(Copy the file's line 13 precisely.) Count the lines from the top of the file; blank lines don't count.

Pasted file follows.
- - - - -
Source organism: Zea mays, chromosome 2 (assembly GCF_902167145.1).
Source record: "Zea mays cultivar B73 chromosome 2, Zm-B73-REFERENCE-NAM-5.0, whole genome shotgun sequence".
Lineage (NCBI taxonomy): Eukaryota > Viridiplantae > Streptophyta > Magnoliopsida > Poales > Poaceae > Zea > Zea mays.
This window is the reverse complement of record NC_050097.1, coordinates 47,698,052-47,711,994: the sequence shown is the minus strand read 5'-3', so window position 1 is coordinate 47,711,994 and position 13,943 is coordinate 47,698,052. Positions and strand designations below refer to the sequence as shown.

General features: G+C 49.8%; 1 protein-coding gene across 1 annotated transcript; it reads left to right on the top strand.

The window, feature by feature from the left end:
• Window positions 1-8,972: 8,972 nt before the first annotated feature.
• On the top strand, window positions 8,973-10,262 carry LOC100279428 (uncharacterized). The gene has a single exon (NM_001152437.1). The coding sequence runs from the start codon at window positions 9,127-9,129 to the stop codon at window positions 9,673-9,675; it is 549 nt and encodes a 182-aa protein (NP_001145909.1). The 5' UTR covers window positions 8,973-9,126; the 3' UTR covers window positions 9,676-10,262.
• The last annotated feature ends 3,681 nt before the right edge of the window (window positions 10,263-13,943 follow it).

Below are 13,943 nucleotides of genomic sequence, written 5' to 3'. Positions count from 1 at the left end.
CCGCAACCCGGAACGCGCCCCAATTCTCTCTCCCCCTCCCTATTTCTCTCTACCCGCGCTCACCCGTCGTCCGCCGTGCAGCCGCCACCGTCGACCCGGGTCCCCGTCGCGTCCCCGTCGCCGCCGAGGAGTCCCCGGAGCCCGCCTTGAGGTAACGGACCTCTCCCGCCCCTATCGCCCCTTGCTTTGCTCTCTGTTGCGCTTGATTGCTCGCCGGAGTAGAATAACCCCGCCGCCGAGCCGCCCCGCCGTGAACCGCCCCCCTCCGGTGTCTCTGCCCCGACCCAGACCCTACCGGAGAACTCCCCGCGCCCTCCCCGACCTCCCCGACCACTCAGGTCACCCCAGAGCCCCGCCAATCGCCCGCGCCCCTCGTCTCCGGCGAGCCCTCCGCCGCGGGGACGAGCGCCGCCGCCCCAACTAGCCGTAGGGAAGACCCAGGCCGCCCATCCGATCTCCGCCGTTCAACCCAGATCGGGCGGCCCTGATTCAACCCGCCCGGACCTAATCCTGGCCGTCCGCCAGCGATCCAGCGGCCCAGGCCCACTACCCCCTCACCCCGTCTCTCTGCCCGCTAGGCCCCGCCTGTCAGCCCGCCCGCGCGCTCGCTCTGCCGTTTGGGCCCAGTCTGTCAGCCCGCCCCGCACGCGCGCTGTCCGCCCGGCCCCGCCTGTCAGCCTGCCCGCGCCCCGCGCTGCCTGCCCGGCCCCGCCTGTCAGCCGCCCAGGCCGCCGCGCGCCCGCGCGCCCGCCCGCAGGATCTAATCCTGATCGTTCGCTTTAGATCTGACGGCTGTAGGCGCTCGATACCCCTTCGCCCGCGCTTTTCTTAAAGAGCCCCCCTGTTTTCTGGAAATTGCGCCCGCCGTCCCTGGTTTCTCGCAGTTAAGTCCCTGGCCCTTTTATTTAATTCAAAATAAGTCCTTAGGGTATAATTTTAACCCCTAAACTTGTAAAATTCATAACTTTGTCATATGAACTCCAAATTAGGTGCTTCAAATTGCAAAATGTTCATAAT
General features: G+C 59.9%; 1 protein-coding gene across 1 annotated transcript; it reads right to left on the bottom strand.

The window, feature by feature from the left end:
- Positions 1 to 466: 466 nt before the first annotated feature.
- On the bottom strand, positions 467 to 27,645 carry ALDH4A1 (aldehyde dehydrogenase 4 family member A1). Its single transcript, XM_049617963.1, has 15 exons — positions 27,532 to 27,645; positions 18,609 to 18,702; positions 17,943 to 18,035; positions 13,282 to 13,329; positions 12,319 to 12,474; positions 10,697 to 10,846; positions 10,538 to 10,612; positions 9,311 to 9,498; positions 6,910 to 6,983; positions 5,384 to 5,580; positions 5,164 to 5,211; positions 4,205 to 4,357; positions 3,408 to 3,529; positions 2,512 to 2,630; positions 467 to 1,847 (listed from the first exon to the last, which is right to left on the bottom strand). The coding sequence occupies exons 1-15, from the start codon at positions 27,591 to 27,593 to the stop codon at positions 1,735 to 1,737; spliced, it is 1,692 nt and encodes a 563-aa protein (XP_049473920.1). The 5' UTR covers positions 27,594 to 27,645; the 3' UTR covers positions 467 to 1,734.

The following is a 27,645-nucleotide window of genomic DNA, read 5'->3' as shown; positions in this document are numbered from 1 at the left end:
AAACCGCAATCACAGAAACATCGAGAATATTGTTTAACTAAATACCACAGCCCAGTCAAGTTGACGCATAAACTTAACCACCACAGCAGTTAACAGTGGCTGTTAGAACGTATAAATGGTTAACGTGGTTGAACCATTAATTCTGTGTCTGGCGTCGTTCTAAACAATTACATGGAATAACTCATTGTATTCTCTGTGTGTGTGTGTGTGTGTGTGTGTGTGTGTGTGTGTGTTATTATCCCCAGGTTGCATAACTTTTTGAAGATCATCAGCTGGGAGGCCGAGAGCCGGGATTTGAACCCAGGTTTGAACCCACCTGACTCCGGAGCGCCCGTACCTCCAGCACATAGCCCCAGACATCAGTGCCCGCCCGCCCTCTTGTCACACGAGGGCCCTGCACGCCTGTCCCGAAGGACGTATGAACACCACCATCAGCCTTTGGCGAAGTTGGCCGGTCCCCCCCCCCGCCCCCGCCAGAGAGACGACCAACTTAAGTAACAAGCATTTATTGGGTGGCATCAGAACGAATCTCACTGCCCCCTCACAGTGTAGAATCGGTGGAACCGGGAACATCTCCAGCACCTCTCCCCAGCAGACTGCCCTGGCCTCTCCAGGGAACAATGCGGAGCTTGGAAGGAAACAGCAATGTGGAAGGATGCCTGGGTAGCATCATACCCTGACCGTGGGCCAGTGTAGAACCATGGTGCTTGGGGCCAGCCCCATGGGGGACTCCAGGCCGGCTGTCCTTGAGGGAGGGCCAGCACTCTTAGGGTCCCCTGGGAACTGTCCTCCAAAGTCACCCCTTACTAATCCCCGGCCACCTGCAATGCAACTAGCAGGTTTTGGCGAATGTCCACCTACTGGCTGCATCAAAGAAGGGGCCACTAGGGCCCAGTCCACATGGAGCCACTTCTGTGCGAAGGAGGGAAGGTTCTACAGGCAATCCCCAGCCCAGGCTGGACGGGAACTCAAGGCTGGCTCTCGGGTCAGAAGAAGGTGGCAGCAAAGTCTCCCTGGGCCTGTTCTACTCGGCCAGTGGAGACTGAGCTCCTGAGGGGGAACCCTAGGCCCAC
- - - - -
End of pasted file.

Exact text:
The window, feature by feature from the left end: